10 + This leads to a more general formula for confidence intervals: statistic ± (critical value) (standard deviation of statistic) Be sure you understand the basis for our confidence. There are only two possibilities: The interval from to contains the population mean μ. The interval from to does not contain the population mean μ. Constructing a Confidence Interval Why settle for 95% confidence when estimating a parameter? The price we pay for greater confidence is a wider interval. When we calculated a 95% confidence interval for the mystery mean µ, we started with estimate ± margin of error

11 + Example 2: In late 2009, the Pew Internet and American Life Project asked a random sample of 2253 U.S. adults, “Do you ever use Twitter or another service to share updates about yourself or to see updates about others?” Of the sample, 19% said “Yes.” According to Pew, the resulting 95% confidence interval is (0.167, 0.213). Interpret the confidence interval and the confidence level. Confidence interval: We are 95% confident that the interval from to contains the actual proportion p of U.S. adults who use Twitter or another service for updates. Confidence level: In 95% of all possible samples of 2253 U.S. adults, the resulting confidence interval would capture the actual population proportion of U.S. adults who use Twitter or another service for updates.

12 + The confidence interval for estimating a population parameter has the form statistic ± (critical value) (standard deviation of statistic) where the statistic we use is the point estimator for the parameter. Calculating a Confidence Interval Properties of Confidence Intervals: *The “margin of error” is the (critical value) (standard deviation of statistic) *The user chooses the confidence level, and the margin of error follows from this choice. *The critical value depends on the confidence level and the sampling distribution of the statistic.  Greater confidence requires a larger critical value  The standard deviation of the statistic depends on the sample size n The margin of error gets smaller when: The confidence level decreases The sample size n increases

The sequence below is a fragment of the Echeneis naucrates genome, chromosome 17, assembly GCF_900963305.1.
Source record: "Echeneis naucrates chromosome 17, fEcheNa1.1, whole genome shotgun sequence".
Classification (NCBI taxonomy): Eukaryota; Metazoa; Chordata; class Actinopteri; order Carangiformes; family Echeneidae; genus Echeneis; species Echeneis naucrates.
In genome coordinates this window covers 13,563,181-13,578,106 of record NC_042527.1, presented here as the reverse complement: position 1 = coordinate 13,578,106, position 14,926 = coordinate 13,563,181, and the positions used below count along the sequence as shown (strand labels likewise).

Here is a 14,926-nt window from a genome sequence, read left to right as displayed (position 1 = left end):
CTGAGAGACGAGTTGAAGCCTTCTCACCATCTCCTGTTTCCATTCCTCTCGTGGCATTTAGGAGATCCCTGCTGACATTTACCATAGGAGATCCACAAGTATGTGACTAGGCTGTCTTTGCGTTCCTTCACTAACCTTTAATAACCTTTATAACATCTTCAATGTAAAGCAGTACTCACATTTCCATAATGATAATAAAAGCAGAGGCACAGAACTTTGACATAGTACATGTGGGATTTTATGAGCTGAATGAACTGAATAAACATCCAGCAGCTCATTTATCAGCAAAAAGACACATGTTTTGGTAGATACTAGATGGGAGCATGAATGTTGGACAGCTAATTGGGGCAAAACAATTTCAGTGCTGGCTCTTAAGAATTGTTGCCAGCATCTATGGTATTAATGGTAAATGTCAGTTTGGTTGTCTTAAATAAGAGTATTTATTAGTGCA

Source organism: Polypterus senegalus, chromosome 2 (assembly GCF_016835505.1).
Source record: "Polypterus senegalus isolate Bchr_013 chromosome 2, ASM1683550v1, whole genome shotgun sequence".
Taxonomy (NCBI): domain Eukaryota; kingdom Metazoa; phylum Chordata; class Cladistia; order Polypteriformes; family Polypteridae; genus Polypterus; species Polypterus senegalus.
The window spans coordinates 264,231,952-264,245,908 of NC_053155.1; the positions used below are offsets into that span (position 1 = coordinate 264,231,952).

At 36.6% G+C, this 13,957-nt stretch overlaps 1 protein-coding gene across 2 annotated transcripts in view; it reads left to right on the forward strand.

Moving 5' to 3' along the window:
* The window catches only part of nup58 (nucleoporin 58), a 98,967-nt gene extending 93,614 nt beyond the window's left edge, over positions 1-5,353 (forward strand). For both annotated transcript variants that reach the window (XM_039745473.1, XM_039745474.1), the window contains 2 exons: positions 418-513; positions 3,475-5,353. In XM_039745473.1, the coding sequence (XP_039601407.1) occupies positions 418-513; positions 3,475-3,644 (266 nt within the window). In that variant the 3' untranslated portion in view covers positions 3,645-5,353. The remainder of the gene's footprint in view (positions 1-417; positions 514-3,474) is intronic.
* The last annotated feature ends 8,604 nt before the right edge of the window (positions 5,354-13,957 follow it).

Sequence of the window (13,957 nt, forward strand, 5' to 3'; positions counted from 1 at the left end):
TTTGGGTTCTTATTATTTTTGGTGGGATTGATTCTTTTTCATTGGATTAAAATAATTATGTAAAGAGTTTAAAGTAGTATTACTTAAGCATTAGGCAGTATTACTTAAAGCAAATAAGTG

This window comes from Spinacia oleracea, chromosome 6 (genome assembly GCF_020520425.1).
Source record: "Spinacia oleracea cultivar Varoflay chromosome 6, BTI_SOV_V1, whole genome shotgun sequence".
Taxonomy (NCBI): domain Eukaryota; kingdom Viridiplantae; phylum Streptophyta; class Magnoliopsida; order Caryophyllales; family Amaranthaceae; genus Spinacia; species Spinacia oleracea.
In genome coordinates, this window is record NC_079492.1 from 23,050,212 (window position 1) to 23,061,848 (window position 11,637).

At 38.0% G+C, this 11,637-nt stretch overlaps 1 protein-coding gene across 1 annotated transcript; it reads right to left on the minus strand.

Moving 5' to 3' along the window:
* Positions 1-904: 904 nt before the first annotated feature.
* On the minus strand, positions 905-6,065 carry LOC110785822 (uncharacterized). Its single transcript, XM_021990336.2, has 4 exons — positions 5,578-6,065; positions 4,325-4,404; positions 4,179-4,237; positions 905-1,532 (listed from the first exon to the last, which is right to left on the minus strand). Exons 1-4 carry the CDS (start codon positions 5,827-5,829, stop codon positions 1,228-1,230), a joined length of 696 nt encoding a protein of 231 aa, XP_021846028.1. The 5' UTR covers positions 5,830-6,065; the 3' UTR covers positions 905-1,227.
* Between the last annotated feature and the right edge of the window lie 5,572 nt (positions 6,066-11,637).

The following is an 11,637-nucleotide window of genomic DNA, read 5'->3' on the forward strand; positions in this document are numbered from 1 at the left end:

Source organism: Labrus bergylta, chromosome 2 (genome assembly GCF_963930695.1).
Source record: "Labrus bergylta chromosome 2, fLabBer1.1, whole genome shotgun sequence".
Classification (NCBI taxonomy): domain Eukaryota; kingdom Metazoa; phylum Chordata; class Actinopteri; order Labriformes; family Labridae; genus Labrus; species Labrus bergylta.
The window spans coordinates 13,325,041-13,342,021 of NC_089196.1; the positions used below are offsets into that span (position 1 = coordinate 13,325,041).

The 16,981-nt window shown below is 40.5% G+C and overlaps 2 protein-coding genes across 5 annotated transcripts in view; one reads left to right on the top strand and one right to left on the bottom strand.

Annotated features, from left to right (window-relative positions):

13 + Using Confidence Intervals WiselyBefore calculating a confidence interval for µ or p there are three important conditions that you should check. Random: The data should come from a well-designed random sample or randomized experiment. Otherwise, there’s no scope for inference to a population (sampling) or inference about cause and effect (experiment). If we can’t draw conclusions beyond the data at hand, then there’s not much point constructing a confidence interval! Another important reason for random selection or random assignment is to introduce chance into the data production process. Normal: The sampling distribution of the statistic is approximately Normal. For means: The sampling distribution is exactly Normal if the population distribution is Normal. When the population distribution is not Normal, then the central limit theorem tells us the sampling distribution will be approximately Normal if n is sufficiently large (n ≥ 30). For proportions: We can use the Normal approximation to the sampling distribution as long as np ≥ 10 and n(1 – p) ≥ 10. Independent: Individual observations are independent. When sampling without replacement, the sample size n should be no more than 10% of the population size N (the 10% condition) to use our formula for the standard deviation of the statistic.